Genre
Adaptation
Crime
Release Date
May 16, 1947
Premiere Information
not available
Production Company
Mars Film Corp.
Distribution Company
United Artists Corp.
Country
United States
Screenplay Information
Based on the play Dishonored Lady by Edward Sheldon and Margaret Ayer Barnes, as produced by Guthrie McClintic (New York, 4 Feb 1930).

Technical Specs

Duration
1h 25m
Sound
Mono
Color
Black and White
Theatrical Aspect Ratio
1.37 : 1

Quotes

Trivia

This film is loosely based on the life of Madeleine Smith, whose story was told more fully in David Lean's film Madeleine (1950).

Notes

Edward Sheldon and Margaret Ayer Barnes's play was inspired by an actual 1857 murder case involving a twenty-one-year-old Glasgow woman named Madeleine Smith, who was accused of poisoning her lover, Pierre Emile L'Angelier, and was acquitted. The 1932 M-G-M film Letty Lynton was originally planned as an adaptation of the Sheldon-Barnes play, but because of complications with the Hays Office, the acknowleged source of the film was Marie Belloc Lowndes's 1931 novel Letty Lynton, which was also inspired by the Smith trial. Hunt Stromberg also produced the 1932 film. (For more information, see entry for Letty Lynton in AFI Catalog of Feature Films, 1931-40; F3.2472.) Also based on the Smith trial was the 1949 British film Madeleine, directed by David Lean and starring Ann Todd and Leslie Banks.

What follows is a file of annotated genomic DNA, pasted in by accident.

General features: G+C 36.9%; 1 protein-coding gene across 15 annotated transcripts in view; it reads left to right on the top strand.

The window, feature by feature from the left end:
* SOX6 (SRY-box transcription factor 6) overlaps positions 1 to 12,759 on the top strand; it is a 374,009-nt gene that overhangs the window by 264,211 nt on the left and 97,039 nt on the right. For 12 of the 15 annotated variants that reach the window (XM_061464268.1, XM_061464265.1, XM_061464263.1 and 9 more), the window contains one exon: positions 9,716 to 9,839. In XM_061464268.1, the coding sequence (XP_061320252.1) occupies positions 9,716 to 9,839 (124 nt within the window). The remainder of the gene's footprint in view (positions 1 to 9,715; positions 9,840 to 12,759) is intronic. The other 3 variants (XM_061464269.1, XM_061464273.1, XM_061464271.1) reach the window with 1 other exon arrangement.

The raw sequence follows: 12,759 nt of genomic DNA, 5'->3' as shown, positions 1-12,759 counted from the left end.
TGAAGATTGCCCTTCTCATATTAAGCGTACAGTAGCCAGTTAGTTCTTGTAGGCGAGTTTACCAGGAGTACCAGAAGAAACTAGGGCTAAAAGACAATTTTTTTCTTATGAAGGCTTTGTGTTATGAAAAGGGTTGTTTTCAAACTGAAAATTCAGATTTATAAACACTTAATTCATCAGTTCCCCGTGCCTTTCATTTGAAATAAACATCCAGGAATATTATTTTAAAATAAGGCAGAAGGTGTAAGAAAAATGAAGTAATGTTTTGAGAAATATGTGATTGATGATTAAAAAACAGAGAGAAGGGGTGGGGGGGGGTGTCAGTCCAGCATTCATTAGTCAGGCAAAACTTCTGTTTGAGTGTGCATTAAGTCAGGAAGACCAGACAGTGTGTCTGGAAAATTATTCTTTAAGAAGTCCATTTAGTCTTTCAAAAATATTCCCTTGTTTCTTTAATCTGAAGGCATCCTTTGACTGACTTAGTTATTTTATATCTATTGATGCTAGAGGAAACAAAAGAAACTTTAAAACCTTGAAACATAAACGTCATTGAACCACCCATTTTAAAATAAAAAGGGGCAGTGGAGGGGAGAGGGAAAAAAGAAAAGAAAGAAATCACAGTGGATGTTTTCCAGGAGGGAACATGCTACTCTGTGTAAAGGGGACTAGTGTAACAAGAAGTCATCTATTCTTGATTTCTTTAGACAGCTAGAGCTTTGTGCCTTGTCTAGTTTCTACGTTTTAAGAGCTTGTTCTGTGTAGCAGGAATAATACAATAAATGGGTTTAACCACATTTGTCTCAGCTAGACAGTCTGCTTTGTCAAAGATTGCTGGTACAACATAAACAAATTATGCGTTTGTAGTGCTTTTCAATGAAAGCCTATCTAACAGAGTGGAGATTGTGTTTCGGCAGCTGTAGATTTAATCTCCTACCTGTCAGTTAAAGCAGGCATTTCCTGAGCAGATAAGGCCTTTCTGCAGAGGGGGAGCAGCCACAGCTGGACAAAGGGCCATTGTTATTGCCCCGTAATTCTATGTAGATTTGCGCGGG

Plans for an independent production of Dishonored Lady were first announced in mid-1942. According to an early July 1942 news item in Hollywood Reporter, Greta Garbo and Bette Davis both expressed interest in playing the lead. Hunt Stromberg announced in March 1944 that production on the picture would begin in mid-May 1944. At that time, Andre De Toth was set to direct and was reportedly working on a draft of the screenplay. Pedro Armend├íriz and Betty Caldwell were announced as cast members in July 1944, but did not appear in the completed film. A March 14, 1944 Hollywood Reporter news item reported that Hedy Lamarr had purchased a story by Paul Schiller titled "Madeleine." It is not known if any part of Schiller's story was used in Dishonored Lady.